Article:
There are many great and busy places to visit in DC, but the out-of-way U.S. National Arboretum should be added to everyone’s list to visit regularly.
Within the Arboretum there is the National Bonsai & Penjing Museum, which displays a beautiful slice of Japanese and Chinese gardening skills in the form of pure art.
The term Bonsai is likely more familiar to many, but Penjing is the Chinese equivalent, and both forms are brilliant.
These miniature trees and dioramas of landscaping are fascinating to study and get lost in the possibilities of imagining how the trees can grow.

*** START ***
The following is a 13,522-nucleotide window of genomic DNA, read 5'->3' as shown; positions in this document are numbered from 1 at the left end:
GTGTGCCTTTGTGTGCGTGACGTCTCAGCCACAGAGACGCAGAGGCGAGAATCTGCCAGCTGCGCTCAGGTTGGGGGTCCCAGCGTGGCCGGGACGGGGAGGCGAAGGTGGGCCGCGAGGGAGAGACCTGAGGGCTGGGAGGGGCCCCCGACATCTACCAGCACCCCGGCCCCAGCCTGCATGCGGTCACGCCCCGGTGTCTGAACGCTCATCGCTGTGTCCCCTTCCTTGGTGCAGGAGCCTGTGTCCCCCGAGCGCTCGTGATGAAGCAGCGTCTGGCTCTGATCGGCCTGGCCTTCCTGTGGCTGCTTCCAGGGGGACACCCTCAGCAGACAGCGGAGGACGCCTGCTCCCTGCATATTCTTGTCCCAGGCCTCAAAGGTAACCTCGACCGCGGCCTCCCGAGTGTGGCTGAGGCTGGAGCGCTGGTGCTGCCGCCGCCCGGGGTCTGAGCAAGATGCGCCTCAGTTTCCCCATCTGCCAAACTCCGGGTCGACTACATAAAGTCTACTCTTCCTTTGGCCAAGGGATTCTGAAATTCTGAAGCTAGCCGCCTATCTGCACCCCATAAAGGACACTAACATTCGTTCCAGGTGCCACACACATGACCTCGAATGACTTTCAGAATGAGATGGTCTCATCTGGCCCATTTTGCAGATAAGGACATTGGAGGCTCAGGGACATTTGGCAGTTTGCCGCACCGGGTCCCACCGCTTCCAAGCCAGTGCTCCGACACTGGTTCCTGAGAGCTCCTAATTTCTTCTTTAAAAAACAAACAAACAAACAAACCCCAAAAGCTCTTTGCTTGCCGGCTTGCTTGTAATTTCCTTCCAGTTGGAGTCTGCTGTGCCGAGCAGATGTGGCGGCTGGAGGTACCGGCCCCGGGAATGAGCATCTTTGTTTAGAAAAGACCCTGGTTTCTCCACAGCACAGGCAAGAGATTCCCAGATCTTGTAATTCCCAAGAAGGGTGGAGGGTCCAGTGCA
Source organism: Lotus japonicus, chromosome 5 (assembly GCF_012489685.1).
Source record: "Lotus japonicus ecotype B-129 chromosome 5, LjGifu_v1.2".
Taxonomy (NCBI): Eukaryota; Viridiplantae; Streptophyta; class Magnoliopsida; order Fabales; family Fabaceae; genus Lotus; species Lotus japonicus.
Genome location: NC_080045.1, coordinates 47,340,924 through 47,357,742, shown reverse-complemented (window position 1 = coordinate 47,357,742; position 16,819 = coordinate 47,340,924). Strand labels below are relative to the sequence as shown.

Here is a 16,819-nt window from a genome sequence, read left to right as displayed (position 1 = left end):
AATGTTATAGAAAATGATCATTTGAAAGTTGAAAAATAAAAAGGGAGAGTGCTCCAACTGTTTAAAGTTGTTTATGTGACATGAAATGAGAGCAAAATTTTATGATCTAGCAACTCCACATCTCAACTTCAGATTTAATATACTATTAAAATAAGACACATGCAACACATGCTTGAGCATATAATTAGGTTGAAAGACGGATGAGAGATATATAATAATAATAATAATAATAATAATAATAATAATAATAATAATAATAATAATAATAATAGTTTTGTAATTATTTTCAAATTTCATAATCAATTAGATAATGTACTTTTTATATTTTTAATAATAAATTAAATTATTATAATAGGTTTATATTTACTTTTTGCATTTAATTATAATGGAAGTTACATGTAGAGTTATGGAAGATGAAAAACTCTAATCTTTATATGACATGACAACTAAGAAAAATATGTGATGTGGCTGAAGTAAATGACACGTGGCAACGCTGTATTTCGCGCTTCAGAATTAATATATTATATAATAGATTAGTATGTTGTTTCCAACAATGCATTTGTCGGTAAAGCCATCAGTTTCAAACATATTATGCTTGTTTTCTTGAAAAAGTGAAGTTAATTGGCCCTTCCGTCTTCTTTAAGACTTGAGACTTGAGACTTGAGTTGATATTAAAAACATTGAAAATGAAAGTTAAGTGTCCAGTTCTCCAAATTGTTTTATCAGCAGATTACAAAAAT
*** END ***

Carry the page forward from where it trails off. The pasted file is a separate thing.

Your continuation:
For me, it’s the skills of extreme patience and time-consuming care in cultivating the trees from seedlings in tiny spaces that are most remarkable.
The National Bonsai & Penjing Museum started as a gift of penjing trees to Richard Nixon in 1972, and is now sustained and supported by the National Bonsai Foundation in conjunction with the U.S. National Arboretum.
Read the full history of the museum here.
Before I moved to DC, I would occasionally stroll through a small Bonsai garden near where I worked in Federal Way, WA (owned by Weyerhaeuser). Not often enough however.
I’ve only been to the National Bonsai & Penjing Museum a handful of times while in DC, but here’s an attempt at capturing the beauty.